USDA Strong-Arming Organic Farmers to Join Big Brother-Like National Animal Identification System
April 11, 2008 10:00 AM - , Organic Consumers Association
Livestock producers who sign up for marketing programs such as Process Verified, Certified Organic and Non-Hormone Treated Cattle may find themselves automatically registered in the National Animal Identification System. The USDA's Agricultural Marketing System's Business Plan, officially released last week, circumvents the opposition to NAIS, mostly from family farmers and small specialty producers, who participate in the AMS programs.
Farm Bill is Loaded with Pork and Environmentally Disastrous Provisions
April 11, 2008 09:02 AM - , Organic Consumers Association
f you've ever driven through the southern end of California's Central Valley in September, you're familiar with the grids of lint-strewn cotton fields that blur by for nearly 2 1/2 hours. You might even have pondered the wisdom of planting such a thirsty crop as cotton on a million acres -- an area larger than Yosemite National Park -- in a state facing a water crisis. Then again, you might ask a similar question about the half a million acres of rice, a grain adapted to the monsoons of Asia, on the valley's northern end.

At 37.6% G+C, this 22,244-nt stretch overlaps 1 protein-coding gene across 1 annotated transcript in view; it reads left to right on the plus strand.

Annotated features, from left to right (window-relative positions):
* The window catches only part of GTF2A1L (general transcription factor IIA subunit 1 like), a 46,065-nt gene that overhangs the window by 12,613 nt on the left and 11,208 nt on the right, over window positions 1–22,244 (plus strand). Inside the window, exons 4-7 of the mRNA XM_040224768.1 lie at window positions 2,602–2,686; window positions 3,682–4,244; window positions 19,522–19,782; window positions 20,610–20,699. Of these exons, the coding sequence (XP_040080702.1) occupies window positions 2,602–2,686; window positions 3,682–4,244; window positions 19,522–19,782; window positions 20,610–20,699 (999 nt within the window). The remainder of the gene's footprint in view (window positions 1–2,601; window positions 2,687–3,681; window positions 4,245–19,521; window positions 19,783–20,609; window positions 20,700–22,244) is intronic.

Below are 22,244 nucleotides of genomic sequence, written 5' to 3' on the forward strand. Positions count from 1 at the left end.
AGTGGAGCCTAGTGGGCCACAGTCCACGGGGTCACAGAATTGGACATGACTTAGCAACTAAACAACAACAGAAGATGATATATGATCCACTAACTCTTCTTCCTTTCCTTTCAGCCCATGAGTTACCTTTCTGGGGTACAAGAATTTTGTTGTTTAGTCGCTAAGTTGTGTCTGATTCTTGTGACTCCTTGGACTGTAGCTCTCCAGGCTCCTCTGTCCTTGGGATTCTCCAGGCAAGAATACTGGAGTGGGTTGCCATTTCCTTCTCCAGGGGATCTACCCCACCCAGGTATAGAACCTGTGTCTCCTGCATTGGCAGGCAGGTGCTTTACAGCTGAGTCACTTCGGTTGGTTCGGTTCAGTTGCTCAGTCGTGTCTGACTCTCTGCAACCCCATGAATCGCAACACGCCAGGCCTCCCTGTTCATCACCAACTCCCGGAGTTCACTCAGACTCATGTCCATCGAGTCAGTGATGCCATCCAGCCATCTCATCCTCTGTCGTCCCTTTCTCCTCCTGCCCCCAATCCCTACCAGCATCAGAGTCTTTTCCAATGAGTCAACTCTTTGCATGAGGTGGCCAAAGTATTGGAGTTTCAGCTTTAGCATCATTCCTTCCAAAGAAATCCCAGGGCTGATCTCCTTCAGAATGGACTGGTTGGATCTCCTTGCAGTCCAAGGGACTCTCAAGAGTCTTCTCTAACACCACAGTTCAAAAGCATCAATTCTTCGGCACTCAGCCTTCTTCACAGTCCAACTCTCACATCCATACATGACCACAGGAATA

Can Amazonian Beef Be Sustainable?
April 11, 2008 08:56 AM - , Worldwatch Institute
One of Brazil's largest beef-export companies is expanding its Amazon operations, thanks in part to funding from the World Bank's private sector arm, the International Finance Corporation. The IFC says its investment is part of an historic effort to make cattle ranching in the region sustainable, but some environmentalists are skeptical.
Regulators urge halt in U.S. Pacific salmon fishing
April 11, 2008 08:31 AM - Reuters
SEATTLE (Reuters) - U.S. West Coast fisheries managers recommended on Thursday to halt virtually all commercial and sport salmon fishing in coastal waters off California and most of Oregon to preserve collapsing Chinook salmon stocks. The Pacific Fishery Management Council recommended what would be the strictest limits ever imposed on salmon fishing on the West Coast following a sharp decline on California's Sacramento River Chinook salmon run, typically one of the region's most abundant runs.
Food Prices Spiral Out of Control in the Developing World
April 10, 2008 09:50 AM - , Organic Consumers Association
These days you hear a lot about the world financial crisis. But there's another world crisis under way - and it's hurting a lot more people. I'm talking about the food crisis. Over the past few years the prices of wheat, corn, rice and other basic foodstuffs have doubled or tripled, with much of the increase taking place just in the last few months. High food prices dismay even relatively well-off Americans - but they're truly devastating in poor countries, where food often accounts for more than half a family's spending.